Capcom’s official Destiny of an Emperor is, unfortunately, not available in English. Fortunately, thanks in large part to a familiar game dynamic (think Koei’s Romance of the Three Kingdoms) and fairly intuitive design, it should be easy enough for you to pick this game up and enjoy it. To ease the translation, we will evaluate all of the game’s statistics and menus below, leaving only the challenge of figuring out how to balance kingdom management and battle, and victory on said battlefield, to you. In short time, you too should be able to play and enjoy this game!
As usual this section draws on work from a number of other people, and I wish to credit them. First, thanks go out to lordyuanshu.com’s CommieCatGirl, Perhong_Angtong, and of course, Lord Yuan Shu himself. And I would also like to extend thanks to Scholars of Shen Zhou members Shi Tong, Niahak, and for some exceptional translation assistance (for which we are very thankful), Zhai Rong.
Introductory game screenshots and corresponding explanation.
Choose “START” to start a new game, “CONTINUE” to continue a saved game.
First Scenario: AD 195
Liu Bei, Yuan Shao, Cao Cao, Yuan Shu, Sun Ce, Liu Biao, Lü Bu
Second Scenario: AD 208
Liu Bei, Cao Cao, Sun Quan, Ma Teng, Liu Zhang
Second Scenario: AD 214
Liu Bei, Cao Cao, Sun Quan (the Three Kingdoms)
Choose a Difficulty
From left to right, Easy, Normal, and Hard. Easy will be quite challenging for anyone that has not yet figured out the game in detail. On hard difficulty, in addition to more dangerous computer characters, you also lose control of all battles in which your ruler does not participate.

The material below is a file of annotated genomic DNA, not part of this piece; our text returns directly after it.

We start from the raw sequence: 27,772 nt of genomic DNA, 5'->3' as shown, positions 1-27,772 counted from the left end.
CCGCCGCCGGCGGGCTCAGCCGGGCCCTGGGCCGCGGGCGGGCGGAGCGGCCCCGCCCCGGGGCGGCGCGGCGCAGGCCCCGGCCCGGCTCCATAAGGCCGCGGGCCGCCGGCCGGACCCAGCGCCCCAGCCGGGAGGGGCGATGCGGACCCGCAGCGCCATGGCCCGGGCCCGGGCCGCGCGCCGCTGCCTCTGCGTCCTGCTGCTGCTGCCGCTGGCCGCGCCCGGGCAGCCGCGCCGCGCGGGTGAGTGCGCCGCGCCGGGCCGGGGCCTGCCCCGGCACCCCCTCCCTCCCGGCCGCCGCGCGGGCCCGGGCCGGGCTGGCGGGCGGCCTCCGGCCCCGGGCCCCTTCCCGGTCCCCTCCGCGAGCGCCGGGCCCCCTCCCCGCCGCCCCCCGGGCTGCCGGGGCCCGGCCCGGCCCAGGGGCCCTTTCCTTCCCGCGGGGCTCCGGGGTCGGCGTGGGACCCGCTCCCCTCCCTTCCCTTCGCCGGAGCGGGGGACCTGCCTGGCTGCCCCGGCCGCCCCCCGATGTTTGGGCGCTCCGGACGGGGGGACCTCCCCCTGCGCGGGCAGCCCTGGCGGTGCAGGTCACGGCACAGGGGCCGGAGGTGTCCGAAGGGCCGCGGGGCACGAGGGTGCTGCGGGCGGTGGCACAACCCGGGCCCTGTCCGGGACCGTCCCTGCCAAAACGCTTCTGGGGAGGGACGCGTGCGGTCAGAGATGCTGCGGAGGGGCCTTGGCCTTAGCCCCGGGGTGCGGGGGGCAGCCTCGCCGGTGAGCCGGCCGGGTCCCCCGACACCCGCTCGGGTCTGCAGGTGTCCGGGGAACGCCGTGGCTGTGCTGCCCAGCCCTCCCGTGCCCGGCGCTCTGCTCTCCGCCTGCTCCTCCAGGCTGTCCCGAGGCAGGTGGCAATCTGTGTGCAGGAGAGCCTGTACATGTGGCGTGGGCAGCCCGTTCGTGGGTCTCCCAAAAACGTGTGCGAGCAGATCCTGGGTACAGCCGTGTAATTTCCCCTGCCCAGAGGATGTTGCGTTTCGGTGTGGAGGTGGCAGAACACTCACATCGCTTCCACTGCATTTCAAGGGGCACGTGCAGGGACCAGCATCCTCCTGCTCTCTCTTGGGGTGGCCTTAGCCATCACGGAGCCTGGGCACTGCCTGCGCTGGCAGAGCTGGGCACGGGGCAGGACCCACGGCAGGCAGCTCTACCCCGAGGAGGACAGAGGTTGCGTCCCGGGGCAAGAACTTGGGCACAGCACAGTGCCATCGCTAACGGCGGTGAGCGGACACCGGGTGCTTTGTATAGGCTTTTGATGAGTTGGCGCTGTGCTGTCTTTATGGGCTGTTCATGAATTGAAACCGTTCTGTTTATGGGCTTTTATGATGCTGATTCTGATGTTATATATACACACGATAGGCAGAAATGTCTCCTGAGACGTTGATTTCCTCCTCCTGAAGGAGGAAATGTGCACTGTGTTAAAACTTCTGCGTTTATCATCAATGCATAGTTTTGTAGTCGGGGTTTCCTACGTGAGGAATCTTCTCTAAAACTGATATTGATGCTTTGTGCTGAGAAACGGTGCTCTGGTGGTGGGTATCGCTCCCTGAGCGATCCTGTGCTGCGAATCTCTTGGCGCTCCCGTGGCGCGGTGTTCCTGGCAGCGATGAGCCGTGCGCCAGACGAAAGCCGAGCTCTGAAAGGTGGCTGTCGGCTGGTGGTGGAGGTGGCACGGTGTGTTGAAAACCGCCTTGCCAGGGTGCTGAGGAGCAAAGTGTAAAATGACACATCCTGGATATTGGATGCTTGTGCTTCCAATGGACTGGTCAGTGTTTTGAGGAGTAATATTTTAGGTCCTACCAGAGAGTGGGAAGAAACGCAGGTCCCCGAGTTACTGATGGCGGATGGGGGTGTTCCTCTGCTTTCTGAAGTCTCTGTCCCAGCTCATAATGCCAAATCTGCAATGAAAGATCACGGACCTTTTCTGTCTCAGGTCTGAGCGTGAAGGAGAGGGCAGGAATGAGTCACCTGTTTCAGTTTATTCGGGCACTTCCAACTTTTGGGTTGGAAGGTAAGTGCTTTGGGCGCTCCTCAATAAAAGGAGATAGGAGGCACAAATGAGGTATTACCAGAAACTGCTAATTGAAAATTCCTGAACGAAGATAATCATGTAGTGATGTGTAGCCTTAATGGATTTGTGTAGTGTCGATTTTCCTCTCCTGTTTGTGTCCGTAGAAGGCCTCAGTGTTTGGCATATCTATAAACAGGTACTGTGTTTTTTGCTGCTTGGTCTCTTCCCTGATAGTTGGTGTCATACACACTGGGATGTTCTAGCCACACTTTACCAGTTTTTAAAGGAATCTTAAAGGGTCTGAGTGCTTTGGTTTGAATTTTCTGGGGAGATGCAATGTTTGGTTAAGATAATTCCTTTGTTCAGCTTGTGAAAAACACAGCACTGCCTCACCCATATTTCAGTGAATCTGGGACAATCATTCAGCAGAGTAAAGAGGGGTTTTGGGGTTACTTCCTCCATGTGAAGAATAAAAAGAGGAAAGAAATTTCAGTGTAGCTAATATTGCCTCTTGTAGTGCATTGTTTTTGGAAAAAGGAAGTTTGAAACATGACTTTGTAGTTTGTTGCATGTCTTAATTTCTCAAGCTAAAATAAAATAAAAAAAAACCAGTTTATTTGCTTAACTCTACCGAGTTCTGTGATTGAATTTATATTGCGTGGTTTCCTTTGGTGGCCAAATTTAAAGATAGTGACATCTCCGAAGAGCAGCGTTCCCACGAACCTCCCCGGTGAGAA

Review Your Choices
When you are set, this screen will display all your choices and ask if you wish to confirm. Move down to the little graphic in the bottom right-hand corner and press right to cause the man in it to face to his left, highlighting the right-hand character. This is ‘yes’, or ‘confirm’. If you press left, you are choosing ‘no’, or ‘cancel’, and you will be taken back to the scenario selection screen.
And now we introduce the menus that will allow you to manage your kingdom. Much like Koei’s Romance of the Three Kingdoms series, you begin with an overhead map. Here, you can use the direction pad to select your cities or view your enemies’ territories.
In the top left-hand corner you find a box that displays the current year. To the right, your action points. Your default amount is two, and whenever you perform an action in a city one will be consumed (eventually forcing you to end your turn). As you accumulate more cities, you will begin each turn with more action points (see below). A mini-map below the year shows you where in China the screen is showing. Each city in China is marked with a banner displaying the city’s name, and colored in the controlling ruler’s color (gray is unoccupied). When you highlight one of your cities and press the confirmation button, a mini-screen pops up, showing the city’s governor (or ruler), offering a cancel option on the bottom-left, and a City Management button on the bottom right.
Now, with a city selected, we find our real kingdom management options. The city’s name is displayed in the top left-hand corner, with the governor’s name displayed below. To the right, in this blue box, you will find all of the city’s vital statistics. From top to bottom, Trade (kingdom resources), Farming (food), ???, and Wall/Trade (defense). Your military is sorted into anywhere from one to three units which are, in turn, sorted at your option into any of the three red-tinted boxes shown above. Click on any red-tinted box marked with officers to manage individual generals.
City Management Menus
As mentioned above in City Management, confirming on the top left-hand blue area of a city menu (where city statistics are listed) brings up an option dial with nine options (presented in a 3x3 grid). The key above should help you to better understand each of these options, and if you are familiar with Koei’s Romance of the Three Kingdoms it should, for the most part, make sense without any trouble.